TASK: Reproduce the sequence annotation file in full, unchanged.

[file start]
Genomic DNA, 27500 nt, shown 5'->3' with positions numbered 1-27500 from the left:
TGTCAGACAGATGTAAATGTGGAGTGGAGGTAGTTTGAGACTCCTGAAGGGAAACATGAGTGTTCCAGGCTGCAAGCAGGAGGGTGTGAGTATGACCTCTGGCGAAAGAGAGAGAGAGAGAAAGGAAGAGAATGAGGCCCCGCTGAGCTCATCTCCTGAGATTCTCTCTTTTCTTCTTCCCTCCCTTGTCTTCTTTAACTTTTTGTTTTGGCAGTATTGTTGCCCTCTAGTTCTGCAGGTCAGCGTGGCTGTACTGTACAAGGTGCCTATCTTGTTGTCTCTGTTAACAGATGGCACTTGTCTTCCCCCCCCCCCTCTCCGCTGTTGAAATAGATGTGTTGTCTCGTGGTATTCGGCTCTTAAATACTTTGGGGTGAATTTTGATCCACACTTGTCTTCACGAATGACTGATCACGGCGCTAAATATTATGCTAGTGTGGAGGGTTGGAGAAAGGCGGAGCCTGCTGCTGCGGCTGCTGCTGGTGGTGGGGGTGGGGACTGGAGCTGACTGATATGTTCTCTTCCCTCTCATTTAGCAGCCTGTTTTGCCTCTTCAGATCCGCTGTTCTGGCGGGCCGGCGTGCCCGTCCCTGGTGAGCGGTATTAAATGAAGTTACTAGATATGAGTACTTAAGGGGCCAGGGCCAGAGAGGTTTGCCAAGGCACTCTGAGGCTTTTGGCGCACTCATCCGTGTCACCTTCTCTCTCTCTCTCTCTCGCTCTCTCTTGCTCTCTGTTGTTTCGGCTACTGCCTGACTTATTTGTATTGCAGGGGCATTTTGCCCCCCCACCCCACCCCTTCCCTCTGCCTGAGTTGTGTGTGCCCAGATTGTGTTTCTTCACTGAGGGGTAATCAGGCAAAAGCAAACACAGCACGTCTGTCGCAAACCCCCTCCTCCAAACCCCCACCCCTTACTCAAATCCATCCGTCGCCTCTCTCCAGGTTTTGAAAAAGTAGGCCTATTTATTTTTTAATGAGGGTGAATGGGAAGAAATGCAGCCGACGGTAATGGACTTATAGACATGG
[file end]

Genomic DNA, 27500 nt, shown 5'->3' with positions numbered 1-27500 from the left:
TGTCAGACAGATGTAAATGTGGAGTGGAGGTAGTTTGAGACTCCTGAAGGGAAACATGAGTGTTCCAGGCTGCAAGCAGGAGGGTGTGAGTATGACCTCTGGCGAAAGAGAGAGAGAGAGAAAGGAAGAGAATGAGGCCCCGCTGAGCTCATCTCCTGAGATTCTCTCTTTTCTTCTTCCCTCCCTTGTCTTCTTTAACTTTTTGTTTTGGCAGTATTGTTGCCCTCTAGTTCTGCAGGTCAGCGTGGCTGTACTGTACAAGGTGCCTATCTTGTTGTCTCTGTTAACAGATGGCACTTGTCTTCCCCCCCCCCCTCTCCGCTGTTGAAATAGATGTGTTGTCTCGTGGTATTCGGCTCTTAAATACTTTGGGGTGAATTTTGATCCACACTTGTCTTCACGAATGACTGATCACGGCGCTAAATATTATGCTAGTGTGGAGGGTTGGAGAAAGGCGGAGCCTGCTGCTGCGGCTGCTGCTGGTGGTGGGGGTGGGGACTGGAGCTGACTGATATGTTCTCTTCCCTCTCATTTAGCAGCCTGTTTTGCCTCTTCAGATCCGCTGTTCTGGCGGGCCGGCGTGCCCGTCCCTGGTGAGCGGTATTAAATGAAGTTACTAGATATGAGTACTTAAGGGGCCAGGGCCAGAGAGGTTTGCCAAGGCACTCTGAGGCTTTTGGCGCACTCATCCGTGTCACCTTCTCTCTCTCTCTCTCTCGCTCTCTCTTGCTCTCTGTTGTTTCGGCTACTGCCTGACTTATTTGTATTGCAGGGGCATTTTGCCCCCCCACCCCACCCCTTCCCTCTGCCTGAGTTGTGTGTGCCCAGATTGTGTTTCTTCACTGAGGGGTAATCAGGCAAAAGCAAACACAGCACGTCTGTCGCAAACCCCCTCCTCCAAACCCCCACCCCTTACTCAAATCCATCCGTCGCCTCTCTCCAGGTTTTGAAAAAGTAGGCCTATTTATTTTTTAATGAGGGTGAATGGGAAGAAATGCAGCCGACGGTAATGGACTTATAGACATGG